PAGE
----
A tech company skyrockets on its first day of trading, making its founder an instant billionaire and showering its venture capitalist backers with profits: it’s the stuff Silicon Valley dreams are made of.
But on Wednesday, it wasn’t a California startup that hit the jackpot — it was Adyen NV, a previously obscure Dutch fintech that processes payments for the likes of Netflix Inc. and Spotify Technology SA. Adyen’s shares more than doubled in its trading debut in Amsterdam before closing at a 90 percent gain, giving the company a market value of 13.4 billion euros ($15.8 billion) — more than Commerzbank AG, Germany’s second-biggest lender.
For the European tech scene, which has seen few initial public offerings of tech firms since the heyday of the dot-com boom two decades ago, a good dose of euphoria was suddenly in order.
“We need European tech companies to be IPO’ing, rather than abandoning their missions and selling out to American companies,” said Michael Jackson of Mangrove Capital Partners in Luxembourg. “This proves that there is an IPO route for European companies, not just an acquisition one.”
About 25 top institutional investors got 75 percent of the deal, according to people familiar with the deal who asked not to be identified. Monday’s stock pop was also driven by the fact that trading was not very liquid, with few sellers on the secondary market relative to the amount of buyers.
The unexpected windfall demonstrates how hungry the marketplace is for alternatives to traditional European banks, many of which are still struggling to find their footing a decade after the financial crisis, let alone leading innovation. Yet Adyen’s IPO also raises important questions for investors, as well as entrepreneurs. For starters, is this a one-off, or the beginning of the long-heralded moment when a new breed of financial enterprise starts truly challenging the establishment?
There’s a good argument to make for the former. For 12 years, Adyen, which means “start over again” in Surinamese, has painstakingly built its business in the highly regulated payments industry with a combination of high-grade engineering and patience. Adyen made it easier and cheaper for merchants to process e-commerce payments as well as purchases made in stores, but it also provided them with tools to analyze payment data so they can tailor new offerings to their customers.
This level of data management, long coveted by banks and credit-card companies, set Adyen apart, allowing it to charge merchants a premium for its service. In 2017, the firm earned 71.3 million euros on more than 1 billion euros in revenue, a 112 percent jump from 2015. This year, Adyen won EBay Inc. as a customer — a shock, given that the Dutch firm displaced its new client’s former subsidiary, PayPal Holdings Inc.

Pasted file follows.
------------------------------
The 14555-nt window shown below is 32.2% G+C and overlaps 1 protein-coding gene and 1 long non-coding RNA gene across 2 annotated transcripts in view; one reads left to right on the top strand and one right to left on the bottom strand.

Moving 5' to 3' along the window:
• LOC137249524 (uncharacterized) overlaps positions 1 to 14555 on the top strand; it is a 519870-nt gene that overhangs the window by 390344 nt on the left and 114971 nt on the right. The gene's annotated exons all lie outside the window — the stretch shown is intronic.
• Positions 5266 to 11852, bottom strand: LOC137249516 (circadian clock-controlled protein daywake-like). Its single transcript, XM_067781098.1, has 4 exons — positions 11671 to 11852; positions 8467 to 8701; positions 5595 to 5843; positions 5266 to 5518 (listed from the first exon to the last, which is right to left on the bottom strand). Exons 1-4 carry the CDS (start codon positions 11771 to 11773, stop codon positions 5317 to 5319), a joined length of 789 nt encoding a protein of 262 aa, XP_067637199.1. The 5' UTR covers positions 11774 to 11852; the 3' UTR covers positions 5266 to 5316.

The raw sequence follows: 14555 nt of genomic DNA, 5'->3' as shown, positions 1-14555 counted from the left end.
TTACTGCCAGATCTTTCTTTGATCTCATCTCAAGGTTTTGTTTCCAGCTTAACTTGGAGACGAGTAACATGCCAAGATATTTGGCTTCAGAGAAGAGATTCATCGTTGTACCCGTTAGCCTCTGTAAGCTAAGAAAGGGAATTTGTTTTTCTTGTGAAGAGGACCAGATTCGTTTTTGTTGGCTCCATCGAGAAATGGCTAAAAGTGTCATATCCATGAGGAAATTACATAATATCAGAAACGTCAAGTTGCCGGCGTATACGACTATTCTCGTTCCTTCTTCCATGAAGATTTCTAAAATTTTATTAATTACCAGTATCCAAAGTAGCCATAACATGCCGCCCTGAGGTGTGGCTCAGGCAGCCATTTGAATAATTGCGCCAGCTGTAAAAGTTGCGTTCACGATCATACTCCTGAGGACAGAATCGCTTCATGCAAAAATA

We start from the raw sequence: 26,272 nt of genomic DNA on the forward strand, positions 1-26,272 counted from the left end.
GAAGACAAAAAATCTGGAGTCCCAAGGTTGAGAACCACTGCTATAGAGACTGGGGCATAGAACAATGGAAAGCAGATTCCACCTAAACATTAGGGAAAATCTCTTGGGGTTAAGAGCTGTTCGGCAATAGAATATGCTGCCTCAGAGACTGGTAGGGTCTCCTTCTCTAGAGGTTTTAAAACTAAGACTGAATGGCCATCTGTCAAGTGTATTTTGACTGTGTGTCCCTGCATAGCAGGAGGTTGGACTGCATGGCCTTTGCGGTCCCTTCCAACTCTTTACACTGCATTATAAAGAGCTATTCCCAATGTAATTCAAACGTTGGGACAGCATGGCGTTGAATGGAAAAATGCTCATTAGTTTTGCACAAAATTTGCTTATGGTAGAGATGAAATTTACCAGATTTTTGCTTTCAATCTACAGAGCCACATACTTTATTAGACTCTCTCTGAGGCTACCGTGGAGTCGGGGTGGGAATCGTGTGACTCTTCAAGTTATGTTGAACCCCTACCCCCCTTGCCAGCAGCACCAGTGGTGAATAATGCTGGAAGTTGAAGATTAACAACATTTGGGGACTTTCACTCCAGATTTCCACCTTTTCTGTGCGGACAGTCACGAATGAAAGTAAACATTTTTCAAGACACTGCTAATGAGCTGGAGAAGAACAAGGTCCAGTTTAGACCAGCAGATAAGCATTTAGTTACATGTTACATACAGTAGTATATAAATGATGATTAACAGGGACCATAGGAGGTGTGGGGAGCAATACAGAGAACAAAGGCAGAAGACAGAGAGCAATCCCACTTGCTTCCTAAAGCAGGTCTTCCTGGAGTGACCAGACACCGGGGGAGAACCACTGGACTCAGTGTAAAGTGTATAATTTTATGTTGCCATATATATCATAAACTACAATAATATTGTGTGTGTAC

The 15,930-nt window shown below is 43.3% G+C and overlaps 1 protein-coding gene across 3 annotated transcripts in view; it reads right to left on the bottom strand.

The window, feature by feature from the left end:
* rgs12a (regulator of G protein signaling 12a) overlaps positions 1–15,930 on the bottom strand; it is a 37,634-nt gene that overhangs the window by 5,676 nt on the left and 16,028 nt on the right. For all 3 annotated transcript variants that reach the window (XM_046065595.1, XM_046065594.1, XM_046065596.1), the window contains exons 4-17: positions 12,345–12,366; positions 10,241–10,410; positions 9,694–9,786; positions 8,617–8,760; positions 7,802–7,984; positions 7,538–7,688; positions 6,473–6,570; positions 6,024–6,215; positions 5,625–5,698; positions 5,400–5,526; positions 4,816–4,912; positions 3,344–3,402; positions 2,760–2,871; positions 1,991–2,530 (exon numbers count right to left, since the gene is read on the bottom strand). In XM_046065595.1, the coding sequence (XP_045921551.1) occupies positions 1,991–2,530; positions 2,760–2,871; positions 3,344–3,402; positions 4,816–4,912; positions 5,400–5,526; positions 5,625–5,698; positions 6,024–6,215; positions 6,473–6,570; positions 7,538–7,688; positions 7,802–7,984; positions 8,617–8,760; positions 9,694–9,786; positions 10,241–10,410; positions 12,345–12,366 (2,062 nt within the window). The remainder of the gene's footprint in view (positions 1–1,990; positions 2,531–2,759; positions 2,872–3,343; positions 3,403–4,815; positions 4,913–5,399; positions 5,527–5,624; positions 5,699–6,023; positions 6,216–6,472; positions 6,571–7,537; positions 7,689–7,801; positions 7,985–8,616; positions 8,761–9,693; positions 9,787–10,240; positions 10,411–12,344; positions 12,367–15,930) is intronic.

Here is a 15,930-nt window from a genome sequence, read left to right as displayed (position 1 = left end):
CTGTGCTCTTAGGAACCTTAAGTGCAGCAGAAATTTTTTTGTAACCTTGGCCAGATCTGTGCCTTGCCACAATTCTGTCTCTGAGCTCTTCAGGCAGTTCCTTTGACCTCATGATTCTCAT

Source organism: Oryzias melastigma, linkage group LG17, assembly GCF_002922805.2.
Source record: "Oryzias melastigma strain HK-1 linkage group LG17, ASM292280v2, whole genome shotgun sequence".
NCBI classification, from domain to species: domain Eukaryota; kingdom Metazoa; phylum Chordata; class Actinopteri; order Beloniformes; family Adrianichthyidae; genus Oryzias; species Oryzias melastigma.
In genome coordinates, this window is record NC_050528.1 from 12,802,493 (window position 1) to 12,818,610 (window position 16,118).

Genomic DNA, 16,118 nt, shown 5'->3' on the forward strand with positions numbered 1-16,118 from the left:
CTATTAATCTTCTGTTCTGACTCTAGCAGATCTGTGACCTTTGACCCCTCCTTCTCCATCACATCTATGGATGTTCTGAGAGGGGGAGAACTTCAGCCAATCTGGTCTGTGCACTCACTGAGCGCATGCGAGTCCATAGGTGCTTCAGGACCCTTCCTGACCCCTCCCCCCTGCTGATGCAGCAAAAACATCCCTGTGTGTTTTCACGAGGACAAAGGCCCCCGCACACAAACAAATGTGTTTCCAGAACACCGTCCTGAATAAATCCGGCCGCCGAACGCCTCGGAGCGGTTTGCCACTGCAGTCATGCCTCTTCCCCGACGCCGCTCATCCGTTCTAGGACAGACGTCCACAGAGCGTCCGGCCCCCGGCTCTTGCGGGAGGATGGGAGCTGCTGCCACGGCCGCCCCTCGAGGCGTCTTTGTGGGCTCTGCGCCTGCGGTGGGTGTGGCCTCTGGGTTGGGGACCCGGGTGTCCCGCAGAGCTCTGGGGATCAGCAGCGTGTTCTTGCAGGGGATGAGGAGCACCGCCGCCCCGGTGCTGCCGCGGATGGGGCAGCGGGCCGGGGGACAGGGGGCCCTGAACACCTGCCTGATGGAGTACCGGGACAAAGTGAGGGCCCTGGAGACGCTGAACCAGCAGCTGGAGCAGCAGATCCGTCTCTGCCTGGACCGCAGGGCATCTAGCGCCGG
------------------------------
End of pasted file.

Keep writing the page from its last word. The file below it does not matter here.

“I think it shows both how long a road it can be to build a strong company, but also how big the reward is,” said Rick Yang, a partner at the venture-capital firm NEA in Silicon Valley, who manages a number of fintech investments.
The IPO comes amid a flurry of deals in the European technology sector. Funding Circle Ltd., the No. 1 peer-to-peer lender in the U.K. with 4.5 billion pounds ($6 billion) in cumulative volume, is preparing for its own IPO later this year. Last month, PayPal acquired Swedish payments processor iZettle, whose card readers are popular with cafes and pop-up retailers in London, for $2.2 billion.
Just this week, attendees at MoneyConf, a big European fintech confab in Dublin, were buzzing that fintech unicorn TransferWise Ltd. and other rising names such as WorldRemit Ltd. and German digital bank N26 may also be primed for eventual IPOs. Kristo Kaarmann, TransferWise’s-co-founder and CEO, told Bloomberg News the company is not considering an offering at this time.
Adyen’s IPO made a billionaire of 50-year-old founder Arnout Schuijff, with the newly minted wealth of his brother Joost and co-founder and CEO Pieter van der Does not far behind. If the shares hold onto their gains in the weeks to come, that could reset the expectations, and perhaps the timetables, of fintech firms from London to Paris to Berlin.
“It’s been 20 years since PayPal changed the payments industry, but what the performance of Adyen tells us is that we are still at the beginning of this story,” said Laurent Nizri, the CEO of the Paris Fintech Forum, which runs a major annual conference. “But we have to be cautious any time a company doubles its value so quickly.”
— With assistance by Christian Baumgaertel, Julie Verhage, Ruth David, and Devon Pendleton